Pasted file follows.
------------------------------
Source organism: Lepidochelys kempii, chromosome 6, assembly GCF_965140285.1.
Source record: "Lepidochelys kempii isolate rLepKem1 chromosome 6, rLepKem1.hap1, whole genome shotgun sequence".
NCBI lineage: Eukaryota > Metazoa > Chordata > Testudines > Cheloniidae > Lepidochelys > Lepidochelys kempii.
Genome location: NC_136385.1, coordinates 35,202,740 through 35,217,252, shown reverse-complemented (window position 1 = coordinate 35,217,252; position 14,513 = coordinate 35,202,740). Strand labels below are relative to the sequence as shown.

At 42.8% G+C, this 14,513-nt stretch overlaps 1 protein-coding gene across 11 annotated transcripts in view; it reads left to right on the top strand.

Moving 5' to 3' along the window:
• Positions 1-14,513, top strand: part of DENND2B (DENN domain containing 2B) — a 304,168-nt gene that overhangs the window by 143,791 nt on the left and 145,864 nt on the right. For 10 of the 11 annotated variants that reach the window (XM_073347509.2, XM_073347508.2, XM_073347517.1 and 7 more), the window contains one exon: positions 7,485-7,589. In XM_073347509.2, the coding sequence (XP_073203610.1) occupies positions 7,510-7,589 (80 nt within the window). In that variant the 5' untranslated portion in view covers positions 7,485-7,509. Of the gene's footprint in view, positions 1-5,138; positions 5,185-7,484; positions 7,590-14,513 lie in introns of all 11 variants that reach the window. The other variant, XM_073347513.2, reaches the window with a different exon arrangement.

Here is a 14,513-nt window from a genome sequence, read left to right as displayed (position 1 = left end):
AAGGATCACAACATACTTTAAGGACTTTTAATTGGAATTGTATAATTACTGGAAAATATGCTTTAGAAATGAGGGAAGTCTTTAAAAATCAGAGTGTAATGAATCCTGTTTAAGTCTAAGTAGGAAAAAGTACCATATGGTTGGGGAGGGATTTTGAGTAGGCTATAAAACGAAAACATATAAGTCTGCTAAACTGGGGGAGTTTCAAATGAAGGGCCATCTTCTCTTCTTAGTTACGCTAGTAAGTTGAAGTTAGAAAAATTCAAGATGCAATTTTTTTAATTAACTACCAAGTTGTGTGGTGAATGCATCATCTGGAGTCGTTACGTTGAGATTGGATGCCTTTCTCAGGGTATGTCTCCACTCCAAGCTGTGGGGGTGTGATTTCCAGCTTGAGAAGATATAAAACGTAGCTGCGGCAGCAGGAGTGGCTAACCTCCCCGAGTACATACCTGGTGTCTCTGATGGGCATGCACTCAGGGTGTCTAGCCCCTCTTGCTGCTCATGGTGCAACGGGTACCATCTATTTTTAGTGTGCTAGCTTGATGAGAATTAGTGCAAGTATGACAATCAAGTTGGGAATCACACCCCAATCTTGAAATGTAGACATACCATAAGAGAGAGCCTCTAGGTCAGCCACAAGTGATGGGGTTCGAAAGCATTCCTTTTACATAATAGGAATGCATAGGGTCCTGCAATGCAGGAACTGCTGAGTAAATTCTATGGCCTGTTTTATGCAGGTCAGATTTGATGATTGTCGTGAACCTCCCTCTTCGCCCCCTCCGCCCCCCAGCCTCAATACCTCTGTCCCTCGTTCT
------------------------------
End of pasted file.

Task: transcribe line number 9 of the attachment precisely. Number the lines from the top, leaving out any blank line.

AAGGATCACAACATACTTTAAGGACTTTTAATTGGAATTGTATAATTACTGGAAAATATGCTTTAGAAATGAGGGAAGTCTTTAAAAATCAGAGTGTAATGAATCCTGTTTAAGTCTAAGTAGGAAAAAGTACCATATGGTTGGGGAGGGATTTTGAGTAGGCTATAAAACGAAAACATATAAGTCTGCTAAACTGGGGGAGTTTCAAATGAAGGGCCATCTTCTCTTCTTAGTTACGCTAGTAAGTTGAAGTTAGAAAAATTCAAGATGCAATTTTTTTAATTAACTACCAAGTTGTGTGGTGAATGCATCATCTGGAGTCGTTACGTTGAGATTGGATGCCTTTCTCAGGGTATGTCTCCACTCCAAGCTGTGGGGGTGTGATTTCCAGCTTGAGAAGATATAAAACGTAGCTGCGGCAGCAGGAGTGGCTAACCTCCCCGAGTACATACCTGGTGTCTCTGATGGGCATGCACTCAGGGTGTCTAGCCCCTCTTGCTGCTCATGGTGCAACGGGTACCATCTATTTTTAGTGTGCTAGCTTGATGAGAATTAGTGCAAGTATGACAATCAAGTTGGGAATCACACCCCAATCTTGAAATGTAGACATACCATAAGAGAGAGCCTCTAGGTCAGCCACAAGTGATGGGGTTCGAAAGCATTCCTTTTACATAATAGGAATGCATAGGGTCCTGCAATGCAGGAACTGCTGAGTAAATTCTATGGCCTGTTTTATGCAGGTCAGATTTGATGATTGTCGTGAACCTCCCTCTTCGCCCCCTCCGCCCCCCAGCCTCAATACCTCTGTCCCTCGTTCT